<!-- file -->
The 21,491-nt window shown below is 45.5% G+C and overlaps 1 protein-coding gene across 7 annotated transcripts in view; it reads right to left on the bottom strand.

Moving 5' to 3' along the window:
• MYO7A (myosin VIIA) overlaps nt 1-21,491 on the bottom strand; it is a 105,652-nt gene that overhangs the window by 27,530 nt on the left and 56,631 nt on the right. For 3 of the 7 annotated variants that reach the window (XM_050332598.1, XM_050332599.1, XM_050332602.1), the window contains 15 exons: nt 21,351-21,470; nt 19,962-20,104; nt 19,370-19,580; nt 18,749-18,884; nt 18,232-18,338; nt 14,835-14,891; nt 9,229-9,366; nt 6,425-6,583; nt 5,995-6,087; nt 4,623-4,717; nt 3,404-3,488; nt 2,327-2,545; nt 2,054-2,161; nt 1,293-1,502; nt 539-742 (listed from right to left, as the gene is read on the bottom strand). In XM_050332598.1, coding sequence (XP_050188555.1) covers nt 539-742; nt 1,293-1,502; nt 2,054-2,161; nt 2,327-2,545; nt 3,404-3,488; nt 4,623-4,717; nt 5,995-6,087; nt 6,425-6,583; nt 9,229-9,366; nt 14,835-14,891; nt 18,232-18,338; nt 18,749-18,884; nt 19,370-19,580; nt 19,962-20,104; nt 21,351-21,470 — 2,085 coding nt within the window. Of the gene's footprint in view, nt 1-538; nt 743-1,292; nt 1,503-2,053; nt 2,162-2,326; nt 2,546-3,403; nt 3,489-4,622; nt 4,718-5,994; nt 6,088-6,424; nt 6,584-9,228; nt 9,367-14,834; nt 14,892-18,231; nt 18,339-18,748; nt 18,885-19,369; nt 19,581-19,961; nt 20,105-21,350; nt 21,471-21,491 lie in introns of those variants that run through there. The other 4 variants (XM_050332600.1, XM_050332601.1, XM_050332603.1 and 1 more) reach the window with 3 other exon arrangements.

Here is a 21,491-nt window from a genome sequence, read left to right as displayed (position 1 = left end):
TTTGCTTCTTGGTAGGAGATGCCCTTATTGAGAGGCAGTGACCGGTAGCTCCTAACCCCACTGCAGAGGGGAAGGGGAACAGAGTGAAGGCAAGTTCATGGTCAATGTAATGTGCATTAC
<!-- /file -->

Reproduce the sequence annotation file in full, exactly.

The 21,491-nt window shown below is 45.5% G+C and overlaps 1 protein-coding gene across 7 annotated transcripts in view; it reads right to left on the bottom strand.

Moving 5' to 3' along the window:
• MYO7A (myosin VIIA) overlaps nt 1-21,491 on the bottom strand; it is a 105,652-nt gene that overhangs the window by 27,530 nt on the left and 56,631 nt on the right. For 3 of the 7 annotated variants that reach the window (XM_050332598.1, XM_050332599.1, XM_050332602.1), the window contains 15 exons: nt 21,351-21,470; nt 19,962-20,104; nt 19,370-19,580; nt 18,749-18,884; nt 18,232-18,338; nt 14,835-14,891; nt 9,229-9,366; nt 6,425-6,583; nt 5,995-6,087; nt 4,623-4,717; nt 3,404-3,488; nt 2,327-2,545; nt 2,054-2,161; nt 1,293-1,502; nt 539-742 (listed from right to left, as the gene is read on the bottom strand). In XM_050332598.1, coding sequence (XP_050188555.1) covers nt 539-742; nt 1,293-1,502; nt 2,054-2,161; nt 2,327-2,545; nt 3,404-3,488; nt 4,623-4,717; nt 5,995-6,087; nt 6,425-6,583; nt 9,229-9,366; nt 14,835-14,891; nt 18,232-18,338; nt 18,749-18,884; nt 19,370-19,580; nt 19,962-20,104; nt 21,351-21,470 — 2,085 coding nt within the window. Of the gene's footprint in view, nt 1-538; nt 743-1,292; nt 1,503-2,053; nt 2,162-2,326; nt 2,546-3,403; nt 3,489-4,622; nt 4,718-5,994; nt 6,088-6,424; nt 6,584-9,228; nt 9,367-14,834; nt 14,892-18,231; nt 18,339-18,748; nt 18,885-19,369; nt 19,581-19,961; nt 20,105-21,350; nt 21,471-21,491 lie in introns of those variants that run through there. The other 4 variants (XM_050332600.1, XM_050332601.1, XM_050332603.1 and 1 more) reach the window with 3 other exon arrangements.

Here is a 21,491-nt window from a genome sequence, read left to right as displayed (position 1 = left end):
TTTGCTTCTTGGTAGGAGATGCCCTTATTGAGAGGCAGTGACCGGTAGCTCCTAACCCCACTGCAGAGGGGAAGGGGAACAGAGTGAAGGCAAGTTCATGGTCAATGTAATGTGCATTAC